AUGUSTA — Four years ago Dana Colwill, director of the Augusta Civic Center, was driving to work one day when an advertisement came on the radio for tickets to an Alan Jackson concert in Bangor. That would have been fine, were it not taking place the very same date the popular country crooner was tentatively scheduled to play in Augusta.

Colwill called the tour’s promoter and learned Jackson was spurning Augusta to play that date instead at the Bangor Waterfront outdoor concert facility, which now can take in up to 16,000 fans, compared to the 6,000-fan capacity at the Augusta Civic Center.

Was that loss of the Jackson show the beginning of the end for big-time concerts in Augusta?

Colwill and many others hope not, but they fear the city-owned auditorium and conference center just off Interstate 95 in Augusta can’t compete for major concert acts with its newer, larger, more well-connected venues in Bangor.

“That’s when our summer concerts started vanishing,” Colwill said of the 2010 opening of the privately promoted concert facility in a city-owned park in Bangor, since renamed Darling’s Waterfront Pavilion.

Most of Augusta’s major winter concert business has repeated that vanishing act, after the 8,000-seat Cross Insurance Center opened in Bangor in 2013.

“Bangor, their niche right now is the concert industry, and that’s hurting us,” Colwill said. “The waterfront, once it was developed, can hold 16,000 people. We can’t compete with that, with 6,000 seats. The Cross Insurance Center holds 8,000. We can’t compete with that. We’ve had some Christian rock shows and Mannheim Steamroller last Christmas, but not the major concerts that draw a lot of attention – all, in my mind, due to the new Bangor facilities.”

He noted that promoters, if they’ve got a show likely to sell out, naturally want to take that act somewhere with the most seats so profit margins will be higher.

Colwill said it’s not just the seating that makes it hard to compete with the Cross Insurance Center, which, like Augusta, can host concerts year-round. He said Global Spectrum, the firm that manages the Cross Insurance Center for the city of Bangor, is part of Comcast-Spectacor, one of the world’s largest entertainment companies, which has ties to venues across the country.

Those ties, Colwill said, allow the company to book acts that are also booked at other venues with which it’s associated.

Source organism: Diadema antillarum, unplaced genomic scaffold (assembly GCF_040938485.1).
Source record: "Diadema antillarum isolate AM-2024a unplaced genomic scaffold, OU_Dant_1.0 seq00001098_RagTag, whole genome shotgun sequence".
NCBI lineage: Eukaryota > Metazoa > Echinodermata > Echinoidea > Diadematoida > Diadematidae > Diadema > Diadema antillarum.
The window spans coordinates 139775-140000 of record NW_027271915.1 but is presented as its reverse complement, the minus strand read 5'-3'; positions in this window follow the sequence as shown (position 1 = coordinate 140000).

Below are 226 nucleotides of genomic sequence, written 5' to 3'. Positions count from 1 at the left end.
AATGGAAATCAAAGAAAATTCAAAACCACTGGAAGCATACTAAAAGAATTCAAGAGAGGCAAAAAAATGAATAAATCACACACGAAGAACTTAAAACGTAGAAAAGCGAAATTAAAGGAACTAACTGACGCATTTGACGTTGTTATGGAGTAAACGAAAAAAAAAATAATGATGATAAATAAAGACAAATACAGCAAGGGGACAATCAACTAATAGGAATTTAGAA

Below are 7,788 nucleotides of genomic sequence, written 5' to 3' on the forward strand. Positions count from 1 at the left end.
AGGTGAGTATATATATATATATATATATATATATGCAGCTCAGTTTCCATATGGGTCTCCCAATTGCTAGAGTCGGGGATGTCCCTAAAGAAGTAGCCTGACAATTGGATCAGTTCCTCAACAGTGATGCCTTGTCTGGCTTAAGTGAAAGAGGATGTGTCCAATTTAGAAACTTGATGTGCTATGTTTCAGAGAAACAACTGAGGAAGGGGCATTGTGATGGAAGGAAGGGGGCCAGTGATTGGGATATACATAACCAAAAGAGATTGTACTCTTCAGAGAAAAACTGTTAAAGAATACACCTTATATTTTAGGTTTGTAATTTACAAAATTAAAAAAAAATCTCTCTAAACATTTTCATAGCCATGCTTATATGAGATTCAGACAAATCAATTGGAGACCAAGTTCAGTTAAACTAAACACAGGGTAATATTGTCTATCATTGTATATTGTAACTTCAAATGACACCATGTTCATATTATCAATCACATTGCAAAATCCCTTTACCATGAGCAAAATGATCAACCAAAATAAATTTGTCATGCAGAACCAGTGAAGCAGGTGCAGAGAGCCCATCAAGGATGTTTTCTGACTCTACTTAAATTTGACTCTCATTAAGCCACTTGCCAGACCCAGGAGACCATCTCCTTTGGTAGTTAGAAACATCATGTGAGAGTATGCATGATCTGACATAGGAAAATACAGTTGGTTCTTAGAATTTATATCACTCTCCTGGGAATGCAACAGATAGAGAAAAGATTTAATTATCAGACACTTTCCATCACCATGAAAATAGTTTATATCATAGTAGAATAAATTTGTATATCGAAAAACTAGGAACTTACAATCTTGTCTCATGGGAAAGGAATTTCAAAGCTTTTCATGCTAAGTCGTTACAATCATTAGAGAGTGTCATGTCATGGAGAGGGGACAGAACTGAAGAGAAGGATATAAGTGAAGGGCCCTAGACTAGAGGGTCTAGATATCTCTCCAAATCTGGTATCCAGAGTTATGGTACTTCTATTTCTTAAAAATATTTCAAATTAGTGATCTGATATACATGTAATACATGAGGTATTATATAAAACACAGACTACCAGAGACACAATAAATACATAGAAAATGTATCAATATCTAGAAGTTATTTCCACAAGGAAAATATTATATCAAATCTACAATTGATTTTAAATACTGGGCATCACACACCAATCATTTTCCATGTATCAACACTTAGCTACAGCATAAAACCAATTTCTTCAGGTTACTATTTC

“They’re huge,” Colwill said of the company. “So, bottom line, the management company in Bangor has got all these contacts and resources which, as just some guy in Maine, I don’t have.”

But that doesn’t mean the current time, or even the financial future, is bleak for the Augusta Civic Center. Quite the opposite, Colwill and other city officials said.

That’s because the 42-year-old city-owned facility’s real niche is conventions, banquets and trade shows, which account for about 90 percent of its business.

That business has allowed the building, over the last 10 years, to roughly break even, which officials said is better than most similar municipal-owned facilities do.

The civic center’s annual budget, proposed to be $2.6 million next year, is determined by projecting what it is expected to bring in for revenue for the year, and then budgeting expenses at that same amount.

“We’ve got to match our expenses up to our revenues, because right now the city doesn’t have the money to subsidize us to any great degree,” Colwill said.

Last year, however, the civic center brought in $163,000 less in revenue than it had for expenses, when depreciation costs are included. Colwill said it was just a down year, with the lowest revenue in his 11 years as director.

Ralph St. Pierre, finance director and assistant city manager, said the city covers such losses by effectively making a loan to the civic center from the city’s fund balance, and the civic center pays that loan back.

“The 10-year trend is it has basically broken even, but last year it lost $163,000,” St. Pierre said. “The numbers are getting better, but we’re still trying to recover from the recession. We think, over the next few years, they’ll become profitable enough to pay that back.”